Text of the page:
Digital cameras: what the manual doesn’t teach you
Get perfect exposure every time
Modern digital cameras are good at working out the right exposure. However, there’s no such thing as a foolproof exposure or metering system. Certain subjects can fool your camera, resulting in images that are either too light (over-exposed) or too dark (under-exposed).
For this reason, it is vital that you know which Metering mode to use in any situation so that your images look great. D-SLRs have light meters that measure the amount of light reflected back from the scene. The light sensitivity (ISO) setting will affect this.
Ultimately, the combination of aperture and shutter speed will define how your shot turns out. You can call up the histogram (tone chart) on your camera’s rear LCD screen to judge the tonal distribution of the images you take, then adjust your settings and re-shoot if necessary.
See the photography cheat sheet below where we illustrate the differences between under- corect and over-exposure, and show a histogram of each (find out how to read a histogram) so you can get a better gauge of your own camera’s histogram.
Feel free to drag and drop this infographic on to your desktop to save as a reference – and be sure to check out some of our other photography cheat sheets!
What is aperture?
Set the right combination of aperture (see our free photography cheat sheet for understanding aperture) and shutter speed and you will notice an immediate difference in your photography.
Your aperture and shutter speed combination have a big impact on your photographs. It will determine whether or not your image will be correctly exposed.
It also controls how in-focus certain areas of the image are and whether a subject is blurred or frozen. So what is aperture?
The term ‘aperture’ simply refers to a mechanical iris within a lens.
The size of this opening, or aperture, will determine the amount of light entering the lens and hitting the camera’s sensor (what digital cameras use instead of photographic film). Aperture sizes go up and down in increments and are known as f-stops.
A typical aperture range is f/2.8, f/4, f/5.6, f/8, f/11, f/16 and f/22. Just remember that the smaller the f-number, the wider the aperture. And the bigger the f-number, the narrower the aperture.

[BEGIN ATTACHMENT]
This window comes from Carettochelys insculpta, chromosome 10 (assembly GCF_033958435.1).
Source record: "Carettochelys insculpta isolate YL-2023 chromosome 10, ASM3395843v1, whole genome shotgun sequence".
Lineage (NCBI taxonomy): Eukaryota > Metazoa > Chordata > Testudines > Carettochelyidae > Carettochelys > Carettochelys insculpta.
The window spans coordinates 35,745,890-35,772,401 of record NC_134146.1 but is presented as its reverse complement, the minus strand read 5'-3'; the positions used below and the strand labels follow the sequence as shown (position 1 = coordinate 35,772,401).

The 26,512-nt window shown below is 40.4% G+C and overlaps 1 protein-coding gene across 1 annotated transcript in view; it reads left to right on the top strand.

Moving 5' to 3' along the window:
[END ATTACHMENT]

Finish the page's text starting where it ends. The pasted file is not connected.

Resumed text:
This is counter-intuitive, but you get used to it. So, a wide aperture reduces the depth of field, and a narrow aperture extends it.
What is shutter speed?
Shutter speed allows you to control the exact amount of time that the lens shutter stays open. Working in conjunction with your selected aperture, it determines the amount of light that reaches your camera’s sensor.
The main purpose of shutter speed is to determine the amount of subject movement that’s recorded. Fast shutter speeds freeze movement, while slow speeds blur it.
Shutter speeds are read in fractions of a second.
For example, 1/16 sec would capture a blurred image of a fast-moving subject, and 1/1000 sec would freeze its movement.
As mentioned, aperture and shutter speed work together. Because your control over both aperture and shutter speed affects the amount of light you let into your camera, you have to remember to maintain a correct exposure.
So, if you close the aperture by one stop (letting less light in), you need to compensate by slowing the shutter speed by one stop (to allow more light back in). This sounds complex, but your digital camera works out the correct shutter speed for you when you set the aperture, and vice versa.
PAGE 1: What’s on your top dial, Best camera settings
PAGE 2: Focus modes, Focus points and Drive modes
99 Common Photography Problems (and how to solve them)
Your digital camera’s enemies (and how to defeat them)
10 rules of photo composition (and why they work)
on Wednesday, May 16th, 2012 at 3:08 pm under Photography for Beginners.
Tags: camera tips, DSLR tips, hot, photography cheat sheet